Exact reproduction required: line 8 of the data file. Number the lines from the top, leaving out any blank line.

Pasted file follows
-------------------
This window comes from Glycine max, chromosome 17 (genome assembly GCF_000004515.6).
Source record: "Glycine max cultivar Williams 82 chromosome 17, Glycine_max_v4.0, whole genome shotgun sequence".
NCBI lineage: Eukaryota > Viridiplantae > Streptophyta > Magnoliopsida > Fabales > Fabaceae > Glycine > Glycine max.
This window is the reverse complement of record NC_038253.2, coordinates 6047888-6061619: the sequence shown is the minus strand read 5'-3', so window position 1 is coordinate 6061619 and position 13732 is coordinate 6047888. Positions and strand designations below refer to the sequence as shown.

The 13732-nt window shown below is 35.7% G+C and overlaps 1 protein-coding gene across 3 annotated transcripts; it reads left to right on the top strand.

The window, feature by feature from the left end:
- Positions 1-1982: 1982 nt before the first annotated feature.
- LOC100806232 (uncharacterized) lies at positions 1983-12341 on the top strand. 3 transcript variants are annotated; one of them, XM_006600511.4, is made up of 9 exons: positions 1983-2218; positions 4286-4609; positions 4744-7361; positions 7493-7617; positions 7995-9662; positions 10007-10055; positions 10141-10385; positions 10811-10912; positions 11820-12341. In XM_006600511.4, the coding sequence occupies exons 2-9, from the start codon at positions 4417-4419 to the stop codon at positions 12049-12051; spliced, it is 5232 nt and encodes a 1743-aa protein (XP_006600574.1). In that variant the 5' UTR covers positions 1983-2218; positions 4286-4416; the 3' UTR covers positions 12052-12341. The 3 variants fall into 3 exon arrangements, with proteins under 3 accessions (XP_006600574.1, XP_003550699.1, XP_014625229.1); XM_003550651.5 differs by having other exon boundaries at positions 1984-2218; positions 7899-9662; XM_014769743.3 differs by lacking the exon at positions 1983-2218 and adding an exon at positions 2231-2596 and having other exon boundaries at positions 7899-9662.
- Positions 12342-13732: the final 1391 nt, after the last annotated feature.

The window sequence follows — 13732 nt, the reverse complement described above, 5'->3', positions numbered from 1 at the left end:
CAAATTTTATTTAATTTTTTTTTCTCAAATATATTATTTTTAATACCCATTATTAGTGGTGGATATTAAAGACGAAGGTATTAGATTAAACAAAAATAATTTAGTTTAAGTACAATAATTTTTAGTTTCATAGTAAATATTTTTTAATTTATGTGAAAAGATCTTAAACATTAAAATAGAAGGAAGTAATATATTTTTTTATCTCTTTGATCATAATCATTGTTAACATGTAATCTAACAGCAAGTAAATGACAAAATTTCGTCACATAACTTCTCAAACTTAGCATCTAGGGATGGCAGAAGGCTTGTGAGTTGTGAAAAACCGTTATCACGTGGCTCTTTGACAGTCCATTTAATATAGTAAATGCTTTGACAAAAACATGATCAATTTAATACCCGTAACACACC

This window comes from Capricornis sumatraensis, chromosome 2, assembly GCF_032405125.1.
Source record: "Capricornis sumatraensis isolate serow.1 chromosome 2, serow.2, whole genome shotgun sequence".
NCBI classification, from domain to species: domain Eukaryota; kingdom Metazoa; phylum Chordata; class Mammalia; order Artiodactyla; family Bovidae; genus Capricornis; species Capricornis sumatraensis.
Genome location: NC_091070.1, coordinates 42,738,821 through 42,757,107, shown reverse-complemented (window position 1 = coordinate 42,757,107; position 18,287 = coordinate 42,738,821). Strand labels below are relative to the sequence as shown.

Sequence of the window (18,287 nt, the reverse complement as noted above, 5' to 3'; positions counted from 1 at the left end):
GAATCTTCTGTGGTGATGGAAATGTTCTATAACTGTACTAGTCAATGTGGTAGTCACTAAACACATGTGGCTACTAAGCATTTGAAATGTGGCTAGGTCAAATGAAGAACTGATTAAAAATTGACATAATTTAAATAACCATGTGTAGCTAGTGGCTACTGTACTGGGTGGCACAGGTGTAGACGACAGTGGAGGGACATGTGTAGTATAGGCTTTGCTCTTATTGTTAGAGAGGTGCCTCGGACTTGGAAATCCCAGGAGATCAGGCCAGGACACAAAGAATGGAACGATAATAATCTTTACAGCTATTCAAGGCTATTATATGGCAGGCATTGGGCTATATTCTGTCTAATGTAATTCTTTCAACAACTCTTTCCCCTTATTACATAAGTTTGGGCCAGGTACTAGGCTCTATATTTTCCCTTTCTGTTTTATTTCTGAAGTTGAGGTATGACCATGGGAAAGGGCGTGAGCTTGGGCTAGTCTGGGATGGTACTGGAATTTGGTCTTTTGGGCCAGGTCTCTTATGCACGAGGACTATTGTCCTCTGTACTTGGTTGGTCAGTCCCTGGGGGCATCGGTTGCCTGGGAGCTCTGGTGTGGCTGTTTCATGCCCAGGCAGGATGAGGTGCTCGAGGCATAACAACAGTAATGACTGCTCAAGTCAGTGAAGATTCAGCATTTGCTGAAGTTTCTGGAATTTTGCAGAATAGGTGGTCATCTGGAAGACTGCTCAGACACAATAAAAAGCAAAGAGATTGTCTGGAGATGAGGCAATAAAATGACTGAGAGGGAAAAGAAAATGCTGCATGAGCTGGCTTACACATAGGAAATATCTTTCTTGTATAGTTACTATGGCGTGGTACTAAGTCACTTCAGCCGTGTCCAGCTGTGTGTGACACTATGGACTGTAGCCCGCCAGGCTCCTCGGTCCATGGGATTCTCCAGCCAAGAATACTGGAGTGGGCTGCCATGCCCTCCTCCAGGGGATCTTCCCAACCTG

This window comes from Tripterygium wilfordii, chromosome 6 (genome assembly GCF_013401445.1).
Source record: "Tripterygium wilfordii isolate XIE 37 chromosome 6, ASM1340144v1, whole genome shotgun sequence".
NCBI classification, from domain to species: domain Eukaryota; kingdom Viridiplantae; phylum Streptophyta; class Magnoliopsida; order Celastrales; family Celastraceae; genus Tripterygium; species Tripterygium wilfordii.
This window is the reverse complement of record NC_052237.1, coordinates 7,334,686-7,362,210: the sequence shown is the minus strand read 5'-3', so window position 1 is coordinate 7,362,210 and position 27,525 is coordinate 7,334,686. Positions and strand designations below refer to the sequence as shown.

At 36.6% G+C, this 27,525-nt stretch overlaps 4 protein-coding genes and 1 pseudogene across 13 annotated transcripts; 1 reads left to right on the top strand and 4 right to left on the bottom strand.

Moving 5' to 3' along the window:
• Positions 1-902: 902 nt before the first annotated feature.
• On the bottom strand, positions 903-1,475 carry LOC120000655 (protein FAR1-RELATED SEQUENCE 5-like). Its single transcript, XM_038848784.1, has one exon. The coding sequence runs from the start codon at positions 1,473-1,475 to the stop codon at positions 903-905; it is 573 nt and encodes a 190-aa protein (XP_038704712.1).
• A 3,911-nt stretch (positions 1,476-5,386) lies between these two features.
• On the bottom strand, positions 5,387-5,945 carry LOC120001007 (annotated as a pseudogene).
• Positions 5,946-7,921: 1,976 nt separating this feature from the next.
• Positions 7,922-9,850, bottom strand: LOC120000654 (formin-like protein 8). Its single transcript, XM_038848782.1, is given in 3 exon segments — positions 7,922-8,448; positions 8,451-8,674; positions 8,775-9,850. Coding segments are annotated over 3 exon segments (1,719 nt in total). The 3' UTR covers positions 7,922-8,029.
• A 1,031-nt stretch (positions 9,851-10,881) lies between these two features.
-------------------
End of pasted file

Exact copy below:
- LOC100806232 (uncharacterized) lies at positions 1983-12341 on the top strand. 3 transcript variants are annotated; one of them, XM_006600511.4, is made up of 9 exons: positions 1983-2218; positions 4286-4609; positions 4744-7361; positions 7493-7617; positions 7995-9662; positions 10007-10055; positions 10141-10385; positions 10811-10912; positions 11820-12341. In XM_006600511.4, the coding sequence occupies exons 2-9, from the start codon at positions 4417-4419 to the stop codon at positions 12049-12051; spliced, it is 5232 nt and encodes a 1743-aa protein (XP_006600574.1). In that variant the 5' UTR covers positions 1983-2218; positions 4286-4416; the 3' UTR covers positions 12052-12341. The 3 variants fall into 3 exon arrangements, with proteins under 3 accessions (XP_006600574.1, XP_003550699.1, XP_014625229.1); XM_003550651.5 differs by having other exon boundaries at positions 1984-2218; positions 7899-9662; XM_014769743.3 differs by lacking the exon at positions 1983-2218 and adding an exon at positions 2231-2596 and having other exon boundaries at positions 7899-9662.